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Pepsi CEO who served the soft drink to Nikita Khrushchev at the height of the Cold War dies


Donald Kendall, the Pepsi CEO who once served up soda to Nikita Khrushchev and began the ‘Pepsi Generation’, dies at the age of 99

  •  CEO of Pepsi died of natural causes on Saturday aged 99, his family has said 
  • He famously served Nikita Khrushchev in 1959 at an exhibition in Moscow
  • Also oversaw launch of the slogan ‘Come Alive! You’re in the Pepsi generation’

By Ian Noble For Mailonline

Published: | Updated:

Former Pepsi CEO Donald M Kendall who famously served soda to the former Soviet leader Nikita Khrushchev in Moscow at the height of the Cold War has died. 

Kendall, who was the chief executive officer of Pepsi for 23 years, died of natural causes on Saturday aged 99. He was at home with his wife of 55 years and surrounded by family.

He grew up on a dairy farm in Washington and served with distinction as a naval aviator in World War Two in New Guinea and the Philippines.

It was, however, his work with Pepsi which gained him and the soft drink worldwide publicity. 

He had already been involved with expanding the soft drinks empire into the Soviet Union and China before he met the Soviet Premier.

Mr Kendall was Pepsi-Cola’s head of international operations when a US official recruited him to take part in the 1959 American National Exhibition in Moscow.

Donald Kendall who made Pepsi a famous worldwide brand has died aged 99

Donald Kendall serves Soviet Premier Nikita Khrushchev watched by then Vice President Richard Nixon

He had a team of American students who could speak Russian, a supply of Pepsi fountain syrup and carbonation machines with him.

He was under orders from then Vice President Richard Nixon that the trip needed to be a success.

Then on July 24 1959 Nixon and Premier Khrushchev toured the exhibition. The two stopped at the Pepsi stand where Mr Kendall gave the Soviet leader cups of the drink.

Mr Kendall said at the time: ‘I wanted to show him that we could make a product in Moscow that was just as good as what we made in the US.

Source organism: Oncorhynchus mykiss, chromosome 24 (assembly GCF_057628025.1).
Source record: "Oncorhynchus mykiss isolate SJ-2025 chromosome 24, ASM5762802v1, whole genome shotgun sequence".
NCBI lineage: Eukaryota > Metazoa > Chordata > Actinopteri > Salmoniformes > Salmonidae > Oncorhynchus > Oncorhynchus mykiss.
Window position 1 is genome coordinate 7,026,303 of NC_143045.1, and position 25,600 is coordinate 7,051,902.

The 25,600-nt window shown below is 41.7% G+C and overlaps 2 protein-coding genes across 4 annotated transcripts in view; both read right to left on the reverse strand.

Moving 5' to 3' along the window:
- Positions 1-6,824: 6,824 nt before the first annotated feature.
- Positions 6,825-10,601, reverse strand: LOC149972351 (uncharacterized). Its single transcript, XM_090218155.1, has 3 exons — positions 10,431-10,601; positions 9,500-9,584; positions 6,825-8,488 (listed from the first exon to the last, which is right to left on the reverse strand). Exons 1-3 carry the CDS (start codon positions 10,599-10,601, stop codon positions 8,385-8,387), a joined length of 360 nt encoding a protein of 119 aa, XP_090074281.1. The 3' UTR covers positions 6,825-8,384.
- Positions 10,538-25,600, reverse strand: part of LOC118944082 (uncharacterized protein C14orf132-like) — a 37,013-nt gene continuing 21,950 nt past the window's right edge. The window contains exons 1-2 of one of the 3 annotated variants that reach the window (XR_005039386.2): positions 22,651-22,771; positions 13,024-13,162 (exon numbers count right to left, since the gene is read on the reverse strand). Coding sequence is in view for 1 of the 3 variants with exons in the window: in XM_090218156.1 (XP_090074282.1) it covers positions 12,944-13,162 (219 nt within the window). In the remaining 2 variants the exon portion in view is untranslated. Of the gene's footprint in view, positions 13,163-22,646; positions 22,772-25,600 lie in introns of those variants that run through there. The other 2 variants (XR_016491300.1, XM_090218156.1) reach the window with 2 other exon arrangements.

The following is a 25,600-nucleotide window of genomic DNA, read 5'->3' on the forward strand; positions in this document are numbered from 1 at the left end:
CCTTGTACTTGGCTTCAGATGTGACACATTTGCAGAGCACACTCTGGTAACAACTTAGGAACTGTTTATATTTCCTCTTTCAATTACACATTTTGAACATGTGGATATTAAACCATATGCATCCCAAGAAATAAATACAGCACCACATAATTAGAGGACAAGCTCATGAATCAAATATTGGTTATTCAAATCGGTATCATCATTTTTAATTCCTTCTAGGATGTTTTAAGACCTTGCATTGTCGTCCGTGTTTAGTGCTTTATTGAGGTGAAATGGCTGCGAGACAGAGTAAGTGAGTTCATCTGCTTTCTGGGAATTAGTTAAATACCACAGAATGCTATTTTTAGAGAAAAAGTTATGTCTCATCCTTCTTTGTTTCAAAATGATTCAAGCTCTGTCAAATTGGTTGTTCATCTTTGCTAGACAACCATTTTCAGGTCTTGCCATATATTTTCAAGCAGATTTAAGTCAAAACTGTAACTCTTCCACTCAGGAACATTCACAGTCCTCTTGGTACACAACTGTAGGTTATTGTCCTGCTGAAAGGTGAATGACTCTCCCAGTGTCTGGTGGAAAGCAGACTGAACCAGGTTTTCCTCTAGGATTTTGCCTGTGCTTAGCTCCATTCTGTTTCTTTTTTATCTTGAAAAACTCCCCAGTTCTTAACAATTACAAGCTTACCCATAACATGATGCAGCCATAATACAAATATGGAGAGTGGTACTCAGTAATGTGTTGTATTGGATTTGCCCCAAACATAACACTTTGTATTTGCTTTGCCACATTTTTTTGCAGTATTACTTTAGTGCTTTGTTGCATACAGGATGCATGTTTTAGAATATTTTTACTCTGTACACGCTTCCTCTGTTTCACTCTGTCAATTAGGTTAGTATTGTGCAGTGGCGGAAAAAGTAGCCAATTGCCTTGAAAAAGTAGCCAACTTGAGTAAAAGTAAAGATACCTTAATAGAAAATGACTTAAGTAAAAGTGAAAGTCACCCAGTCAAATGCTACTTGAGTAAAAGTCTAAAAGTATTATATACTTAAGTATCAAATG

‘If I’ve learned one thing,’ he wrote, ‘it is that Russians and Americans have far more in common than most people would ever guess.’ 

Pictures of the culture clash incident were carried round the world in newspapers.

According to Mr Kendall Khrushchev said at the time: ‘Drink the Pepsi-Cola made in Moscow. It’s much better than the Pepsi made in the US.’

It was in 1974 that Pepsi finally broke into the Russian market when it opened its first bottling plant there.

In return Pepsi agreed to expand its distribution of Stolichnaya vodka and other Soviet drinks.

Four years later the company and the USSR agreed to expand both operations.

Mr Kendall became a regular visitor to Russian, a friend of Richard Nixon and co-chairman of the US-USSR Trade and Economic Council. 

The current Russian president Vladimir Putin has also welcomed Donald Kendall to Russia

After the Second World War he joined Pepsi and sold fountain syrup. By 1952 he had become vice president in charge of national sales.

He was head of Pepsi International between 1957 and 1963 during which time he doubled the number of countries in which Pepsi did business and tripled overseas revenue.

He oversaw the launch of the famous slogan – Come Alive! You’re in the Pepsi generation and met the current Russian President Vladimir Putin.

Kendall and his wife of 55 years, Bim, had two children. He also had two children from a previous marriage.

After stepping down as Pepsi’ chief executive officer in 1986 Mr Kendall served as chairman of the board’s executive committee until 1991.

Current chief executive officer and chairman, Ramon Laguarta, said Mr Kendall was ‘relentless about growing our business, a fearless leader, and the ultimate salesman.

‘He believed in business as a way to build bridges between cultures.’

Donald Kendall who was a regular visitor to Russia thanks to his work with Pepsi

In a tribute Mr Kendall’s family said: ‘Our family is heartbroken, but also incredibly proud of the truly epic life he led.

‘The fact that he climbed to the top and grew Pepsi into the global enterprise it is today is a fitting testament to his legendary work ethic, drive, optimism, competitive spirit and love of people.

‘He believed passionately in the ability of commerce and relationships to bridge cultures and heal divides.

‘Bringing Pepsi to the Soviet Union as the first Western consumer product sold there, and following up with the historic openings of China, India, Iran and many other countries to trade is probably his proudest legacy.’

 Donations, in lieu of flowers, are requested to the Carroll C Kendall Boys & Girls Club in Sequim, Washington.


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